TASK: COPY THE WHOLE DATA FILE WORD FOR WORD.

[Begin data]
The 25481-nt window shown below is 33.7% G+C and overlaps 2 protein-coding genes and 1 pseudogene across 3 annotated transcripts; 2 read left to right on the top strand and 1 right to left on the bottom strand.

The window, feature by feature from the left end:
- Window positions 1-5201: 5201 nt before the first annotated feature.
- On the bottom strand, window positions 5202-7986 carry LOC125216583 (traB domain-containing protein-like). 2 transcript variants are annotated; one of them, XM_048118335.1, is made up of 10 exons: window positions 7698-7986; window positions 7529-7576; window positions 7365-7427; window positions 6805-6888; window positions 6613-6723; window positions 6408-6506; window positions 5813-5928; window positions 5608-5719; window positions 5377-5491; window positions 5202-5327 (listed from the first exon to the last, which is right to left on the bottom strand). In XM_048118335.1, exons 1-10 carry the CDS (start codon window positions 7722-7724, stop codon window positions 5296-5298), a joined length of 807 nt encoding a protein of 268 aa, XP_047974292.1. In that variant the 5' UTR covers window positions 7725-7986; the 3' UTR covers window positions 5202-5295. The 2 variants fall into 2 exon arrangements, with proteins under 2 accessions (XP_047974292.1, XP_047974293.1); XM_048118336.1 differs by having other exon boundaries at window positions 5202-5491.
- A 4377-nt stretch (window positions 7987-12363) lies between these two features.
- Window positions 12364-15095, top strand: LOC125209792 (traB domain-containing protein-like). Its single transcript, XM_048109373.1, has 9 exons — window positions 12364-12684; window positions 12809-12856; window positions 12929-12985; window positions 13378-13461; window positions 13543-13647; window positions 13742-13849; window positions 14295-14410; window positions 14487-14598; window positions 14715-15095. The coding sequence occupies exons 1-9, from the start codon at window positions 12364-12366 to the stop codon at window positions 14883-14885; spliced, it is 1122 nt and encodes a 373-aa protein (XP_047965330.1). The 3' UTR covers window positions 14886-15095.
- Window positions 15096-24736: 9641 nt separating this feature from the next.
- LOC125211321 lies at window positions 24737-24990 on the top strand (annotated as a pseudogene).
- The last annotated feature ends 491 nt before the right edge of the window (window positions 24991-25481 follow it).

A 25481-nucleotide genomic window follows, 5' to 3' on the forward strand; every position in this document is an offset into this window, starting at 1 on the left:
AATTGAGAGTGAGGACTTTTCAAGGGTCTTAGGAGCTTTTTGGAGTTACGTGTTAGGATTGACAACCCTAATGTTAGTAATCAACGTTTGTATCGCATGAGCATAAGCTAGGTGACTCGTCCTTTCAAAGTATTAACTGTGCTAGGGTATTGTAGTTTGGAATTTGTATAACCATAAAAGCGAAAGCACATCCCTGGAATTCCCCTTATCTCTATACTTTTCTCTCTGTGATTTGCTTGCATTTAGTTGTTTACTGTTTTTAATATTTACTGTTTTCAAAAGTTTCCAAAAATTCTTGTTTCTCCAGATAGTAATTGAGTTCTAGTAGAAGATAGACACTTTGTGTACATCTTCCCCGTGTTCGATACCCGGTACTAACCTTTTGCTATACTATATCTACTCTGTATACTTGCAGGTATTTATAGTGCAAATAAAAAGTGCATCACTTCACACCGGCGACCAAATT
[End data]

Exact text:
The 25481-nt window shown below is 33.7% G+C and overlaps 2 protein-coding genes and 1 pseudogene across 3 annotated transcripts; 2 read left to right on the top strand and 1 right to left on the bottom strand.

The window, feature by feature from the left end:
- Window positions 1-5201: 5201 nt before the first annotated feature.
- On the bottom strand, window positions 5202-7986 carry LOC125216583 (traB domain-containing protein-like). 2 transcript variants are annotated; one of them, XM_048118335.1, is made up of 10 exons: window positions 7698-7986; window positions 7529-7576; window positions 7365-7427; window positions 6805-6888; window positions 6613-6723; window positions 6408-6506; window positions 5813-5928; window positions 5608-5719; window positions 5377-5491; window positions 5202-5327 (listed from the first exon to the last, which is right to left on the bottom strand). In XM_048118335.1, exons 1-10 carry the CDS (start codon window positions 7722-7724, stop codon window positions 5296-5298), a joined length of 807 nt encoding a protein of 268 aa, XP_047974292.1. In that variant the 5' UTR covers window positions 7725-7986; the 3' UTR covers window positions 5202-5295. The 2 variants fall into 2 exon arrangements, with proteins under 2 accessions (XP_047974292.1, XP_047974293.1); XM_048118336.1 differs by having other exon boundaries at window positions 5202-5491.
- A 4377-nt stretch (window positions 7987-12363) lies between these two features.
- Window positions 12364-15095, top strand: LOC125209792 (traB domain-containing protein-like). Its single transcript, XM_048109373.1, has 9 exons — window positions 12364-12684; window positions 12809-12856; window positions 12929-12985; window positions 13378-13461; window positions 13543-13647; window positions 13742-13849; window positions 14295-14410; window positions 14487-14598; window positions 14715-15095. The coding sequence occupies exons 1-9, from the start codon at window positions 12364-12366 to the stop codon at window positions 14883-14885; spliced, it is 1122 nt and encodes a 373-aa protein (XP_047965330.1). The 3' UTR covers window positions 14886-15095.
- Window positions 15096-24736: 9641 nt separating this feature from the next.
- LOC125211321 lies at window positions 24737-24990 on the top strand (annotated as a pseudogene).
- The last annotated feature ends 491 nt before the right edge of the window (window positions 24991-25481 follow it).

A 25481-nucleotide genomic window follows, 5' to 3' on the forward strand; every position in this document is an offset into this window, starting at 1 on the left:
AATTGAGAGTGAGGACTTTTCAAGGGTCTTAGGAGCTTTTTGGAGTTACGTGTTAGGATTGACAACCCTAATGTTAGTAATCAACGTTTGTATCGCATGAGCATAAGCTAGGTGACTCGTCCTTTCAAAGTATTAACTGTGCTAGGGTATTGTAGTTTGGAATTTGTATAACCATAAAAGCGAAAGCACATCCCTGGAATTCCCCTTATCTCTATACTTTTCTCTCTGTGATTTGCTTGCATTTAGTTGTTTACTGTTTTTAATATTTACTGTTTTCAAAAGTTTCCAAAAATTCTTGTTTCTCCAGATAGTAATTGAGTTCTAGTAGAAGATAGACACTTTGTGTACATCTTCCCCGTGTTCGATACCCGGTACTAACCTTTTGCTATACTATATCTACTCTGTATACTTGCAGGTATTTATAGTGCAAATAAAAAGTGCATCACTTCACACCGGCGACCAAATT